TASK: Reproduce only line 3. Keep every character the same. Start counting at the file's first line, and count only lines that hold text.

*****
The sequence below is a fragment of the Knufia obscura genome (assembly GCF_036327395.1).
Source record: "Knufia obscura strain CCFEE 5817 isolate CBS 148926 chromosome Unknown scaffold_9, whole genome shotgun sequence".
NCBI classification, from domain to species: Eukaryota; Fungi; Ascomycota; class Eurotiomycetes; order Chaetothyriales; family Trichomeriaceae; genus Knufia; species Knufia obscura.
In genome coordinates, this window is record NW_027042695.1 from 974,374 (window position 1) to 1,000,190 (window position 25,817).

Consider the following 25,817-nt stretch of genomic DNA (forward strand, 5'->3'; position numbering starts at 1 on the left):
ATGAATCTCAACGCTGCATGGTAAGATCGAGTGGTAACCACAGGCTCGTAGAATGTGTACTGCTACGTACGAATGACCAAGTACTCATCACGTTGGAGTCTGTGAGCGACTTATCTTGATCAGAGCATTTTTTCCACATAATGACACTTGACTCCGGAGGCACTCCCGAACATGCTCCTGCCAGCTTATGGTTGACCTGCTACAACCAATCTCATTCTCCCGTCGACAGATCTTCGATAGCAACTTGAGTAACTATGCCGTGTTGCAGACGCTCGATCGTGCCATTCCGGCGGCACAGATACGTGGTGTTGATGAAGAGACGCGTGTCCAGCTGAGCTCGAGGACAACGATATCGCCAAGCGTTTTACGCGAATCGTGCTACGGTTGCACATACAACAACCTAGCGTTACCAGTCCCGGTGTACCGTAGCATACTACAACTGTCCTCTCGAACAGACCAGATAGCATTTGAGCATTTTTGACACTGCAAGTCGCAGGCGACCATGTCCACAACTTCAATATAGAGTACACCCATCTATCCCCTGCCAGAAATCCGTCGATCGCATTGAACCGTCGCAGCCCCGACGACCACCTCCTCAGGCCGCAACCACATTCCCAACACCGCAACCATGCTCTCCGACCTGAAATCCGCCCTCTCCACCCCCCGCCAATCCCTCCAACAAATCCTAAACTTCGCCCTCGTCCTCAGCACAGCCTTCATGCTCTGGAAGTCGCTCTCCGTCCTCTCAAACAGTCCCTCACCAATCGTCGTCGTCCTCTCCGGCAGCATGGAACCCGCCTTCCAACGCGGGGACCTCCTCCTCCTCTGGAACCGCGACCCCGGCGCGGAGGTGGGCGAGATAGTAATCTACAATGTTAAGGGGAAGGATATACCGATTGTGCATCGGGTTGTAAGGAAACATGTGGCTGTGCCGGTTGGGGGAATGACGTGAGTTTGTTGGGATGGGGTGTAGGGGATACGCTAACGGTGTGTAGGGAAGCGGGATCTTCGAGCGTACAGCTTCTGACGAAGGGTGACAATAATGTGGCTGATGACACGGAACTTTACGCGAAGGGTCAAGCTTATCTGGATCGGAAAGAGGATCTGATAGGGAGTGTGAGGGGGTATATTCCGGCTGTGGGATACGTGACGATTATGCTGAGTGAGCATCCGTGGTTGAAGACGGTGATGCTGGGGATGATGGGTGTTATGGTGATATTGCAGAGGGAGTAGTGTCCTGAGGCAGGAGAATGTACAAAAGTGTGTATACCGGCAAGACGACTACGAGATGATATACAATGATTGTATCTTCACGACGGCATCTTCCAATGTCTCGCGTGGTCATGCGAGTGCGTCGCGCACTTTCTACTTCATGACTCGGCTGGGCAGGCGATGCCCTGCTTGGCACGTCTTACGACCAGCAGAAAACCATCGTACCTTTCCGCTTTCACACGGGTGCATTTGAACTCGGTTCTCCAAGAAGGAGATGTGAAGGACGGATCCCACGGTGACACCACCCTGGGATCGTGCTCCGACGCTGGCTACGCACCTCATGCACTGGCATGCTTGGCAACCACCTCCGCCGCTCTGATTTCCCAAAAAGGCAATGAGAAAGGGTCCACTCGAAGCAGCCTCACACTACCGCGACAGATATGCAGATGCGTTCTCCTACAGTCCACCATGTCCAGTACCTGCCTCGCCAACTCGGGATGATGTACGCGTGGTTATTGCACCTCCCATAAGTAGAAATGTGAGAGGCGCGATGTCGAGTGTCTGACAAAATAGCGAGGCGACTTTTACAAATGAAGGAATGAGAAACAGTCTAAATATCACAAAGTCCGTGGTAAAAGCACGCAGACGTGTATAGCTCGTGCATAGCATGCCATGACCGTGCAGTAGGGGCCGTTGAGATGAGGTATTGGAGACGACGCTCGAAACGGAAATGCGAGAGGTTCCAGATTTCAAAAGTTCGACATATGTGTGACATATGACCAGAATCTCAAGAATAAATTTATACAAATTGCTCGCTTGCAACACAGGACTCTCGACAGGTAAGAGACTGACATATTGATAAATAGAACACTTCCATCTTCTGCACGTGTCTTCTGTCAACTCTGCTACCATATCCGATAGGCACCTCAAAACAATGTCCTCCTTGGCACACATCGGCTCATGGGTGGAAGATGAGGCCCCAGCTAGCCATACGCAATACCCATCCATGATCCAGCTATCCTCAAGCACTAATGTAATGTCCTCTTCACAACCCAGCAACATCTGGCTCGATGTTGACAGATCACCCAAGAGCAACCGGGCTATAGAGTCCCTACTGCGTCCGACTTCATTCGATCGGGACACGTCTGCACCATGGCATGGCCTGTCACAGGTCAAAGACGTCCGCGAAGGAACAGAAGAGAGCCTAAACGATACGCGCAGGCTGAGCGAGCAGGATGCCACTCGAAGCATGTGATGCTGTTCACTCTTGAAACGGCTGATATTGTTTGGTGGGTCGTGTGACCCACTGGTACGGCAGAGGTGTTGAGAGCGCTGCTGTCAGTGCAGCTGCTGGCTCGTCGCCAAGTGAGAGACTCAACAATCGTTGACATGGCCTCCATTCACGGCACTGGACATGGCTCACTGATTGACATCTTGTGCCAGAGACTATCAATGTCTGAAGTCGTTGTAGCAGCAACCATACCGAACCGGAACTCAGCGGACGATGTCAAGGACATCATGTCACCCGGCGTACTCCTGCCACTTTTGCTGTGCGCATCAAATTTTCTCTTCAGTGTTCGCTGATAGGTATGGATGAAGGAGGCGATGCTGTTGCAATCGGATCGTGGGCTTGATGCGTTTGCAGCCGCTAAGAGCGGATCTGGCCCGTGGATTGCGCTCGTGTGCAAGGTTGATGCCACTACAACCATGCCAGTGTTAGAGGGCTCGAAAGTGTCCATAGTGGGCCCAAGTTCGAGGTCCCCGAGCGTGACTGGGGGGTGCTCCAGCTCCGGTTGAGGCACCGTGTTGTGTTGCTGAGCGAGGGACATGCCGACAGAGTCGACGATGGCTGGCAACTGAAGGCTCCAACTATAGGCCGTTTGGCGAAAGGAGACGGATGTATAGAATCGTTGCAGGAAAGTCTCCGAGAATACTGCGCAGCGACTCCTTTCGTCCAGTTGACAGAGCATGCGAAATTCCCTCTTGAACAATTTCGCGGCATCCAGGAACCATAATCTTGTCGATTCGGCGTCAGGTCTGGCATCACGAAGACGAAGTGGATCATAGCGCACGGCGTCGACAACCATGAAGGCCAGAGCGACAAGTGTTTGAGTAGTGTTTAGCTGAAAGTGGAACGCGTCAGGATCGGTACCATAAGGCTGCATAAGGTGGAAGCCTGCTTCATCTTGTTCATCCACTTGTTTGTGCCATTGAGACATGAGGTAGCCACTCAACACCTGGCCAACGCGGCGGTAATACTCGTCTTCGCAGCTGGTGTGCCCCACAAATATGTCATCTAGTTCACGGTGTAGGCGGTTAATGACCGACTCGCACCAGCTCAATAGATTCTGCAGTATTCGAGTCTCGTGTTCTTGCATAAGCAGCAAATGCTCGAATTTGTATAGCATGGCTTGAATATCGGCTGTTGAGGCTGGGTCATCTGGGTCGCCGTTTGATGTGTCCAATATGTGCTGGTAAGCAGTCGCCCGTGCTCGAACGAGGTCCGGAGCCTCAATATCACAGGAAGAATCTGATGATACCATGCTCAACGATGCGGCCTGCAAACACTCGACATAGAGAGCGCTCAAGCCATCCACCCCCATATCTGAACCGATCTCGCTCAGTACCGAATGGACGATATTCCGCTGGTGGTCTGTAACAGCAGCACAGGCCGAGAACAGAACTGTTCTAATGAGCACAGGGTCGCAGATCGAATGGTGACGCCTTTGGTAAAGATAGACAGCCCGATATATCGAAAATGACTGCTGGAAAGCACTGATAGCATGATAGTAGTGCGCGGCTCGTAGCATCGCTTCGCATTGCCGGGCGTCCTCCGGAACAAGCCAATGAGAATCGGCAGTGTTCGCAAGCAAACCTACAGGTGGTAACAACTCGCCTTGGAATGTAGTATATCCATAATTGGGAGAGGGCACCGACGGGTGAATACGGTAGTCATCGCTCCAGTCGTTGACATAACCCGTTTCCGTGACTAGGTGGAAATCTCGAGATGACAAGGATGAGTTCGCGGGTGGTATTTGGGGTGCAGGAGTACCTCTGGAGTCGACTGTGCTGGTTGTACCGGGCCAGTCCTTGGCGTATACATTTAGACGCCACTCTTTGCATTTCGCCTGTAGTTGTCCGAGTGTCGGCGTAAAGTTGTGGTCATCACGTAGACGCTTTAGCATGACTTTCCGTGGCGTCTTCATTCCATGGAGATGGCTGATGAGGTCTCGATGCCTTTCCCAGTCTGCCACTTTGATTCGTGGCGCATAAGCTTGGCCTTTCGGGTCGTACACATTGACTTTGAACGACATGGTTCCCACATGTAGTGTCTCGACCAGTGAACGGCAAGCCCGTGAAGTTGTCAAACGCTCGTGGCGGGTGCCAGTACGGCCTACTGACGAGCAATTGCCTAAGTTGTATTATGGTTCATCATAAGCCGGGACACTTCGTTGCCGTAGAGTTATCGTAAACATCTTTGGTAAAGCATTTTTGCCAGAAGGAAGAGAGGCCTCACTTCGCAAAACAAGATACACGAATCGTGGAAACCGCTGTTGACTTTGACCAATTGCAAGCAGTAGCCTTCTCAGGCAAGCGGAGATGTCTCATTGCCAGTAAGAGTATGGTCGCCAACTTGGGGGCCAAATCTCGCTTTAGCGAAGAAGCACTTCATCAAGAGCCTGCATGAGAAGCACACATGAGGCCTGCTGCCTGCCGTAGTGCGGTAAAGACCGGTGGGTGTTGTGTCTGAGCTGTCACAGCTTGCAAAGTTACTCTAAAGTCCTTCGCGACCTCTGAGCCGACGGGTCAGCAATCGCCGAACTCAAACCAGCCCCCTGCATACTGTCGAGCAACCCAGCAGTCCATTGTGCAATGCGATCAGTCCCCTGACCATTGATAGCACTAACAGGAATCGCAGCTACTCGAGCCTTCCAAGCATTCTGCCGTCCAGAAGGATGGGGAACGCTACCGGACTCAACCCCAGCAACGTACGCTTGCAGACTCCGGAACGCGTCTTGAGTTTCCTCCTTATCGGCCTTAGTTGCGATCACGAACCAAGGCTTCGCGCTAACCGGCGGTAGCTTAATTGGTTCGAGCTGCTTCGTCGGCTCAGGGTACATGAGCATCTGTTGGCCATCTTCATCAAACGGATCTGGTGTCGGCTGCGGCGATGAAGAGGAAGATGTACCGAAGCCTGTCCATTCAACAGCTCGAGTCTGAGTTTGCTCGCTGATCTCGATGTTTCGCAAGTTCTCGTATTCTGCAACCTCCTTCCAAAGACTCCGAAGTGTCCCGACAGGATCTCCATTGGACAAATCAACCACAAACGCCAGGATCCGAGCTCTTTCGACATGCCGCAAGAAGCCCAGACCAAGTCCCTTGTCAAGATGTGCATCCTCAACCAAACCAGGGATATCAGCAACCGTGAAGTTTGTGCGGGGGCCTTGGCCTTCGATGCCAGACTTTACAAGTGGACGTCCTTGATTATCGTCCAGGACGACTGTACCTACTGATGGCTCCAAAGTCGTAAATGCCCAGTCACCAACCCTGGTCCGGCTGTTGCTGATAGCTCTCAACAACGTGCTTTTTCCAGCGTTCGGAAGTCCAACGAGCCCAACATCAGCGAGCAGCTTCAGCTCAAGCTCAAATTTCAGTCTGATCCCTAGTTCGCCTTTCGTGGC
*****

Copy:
NCBI classification, from domain to species: Eukaryota; Fungi; Ascomycota; class Eurotiomycetes; order Chaetothyriales; family Trichomeriaceae; genus Knufia; species Knufia obscura.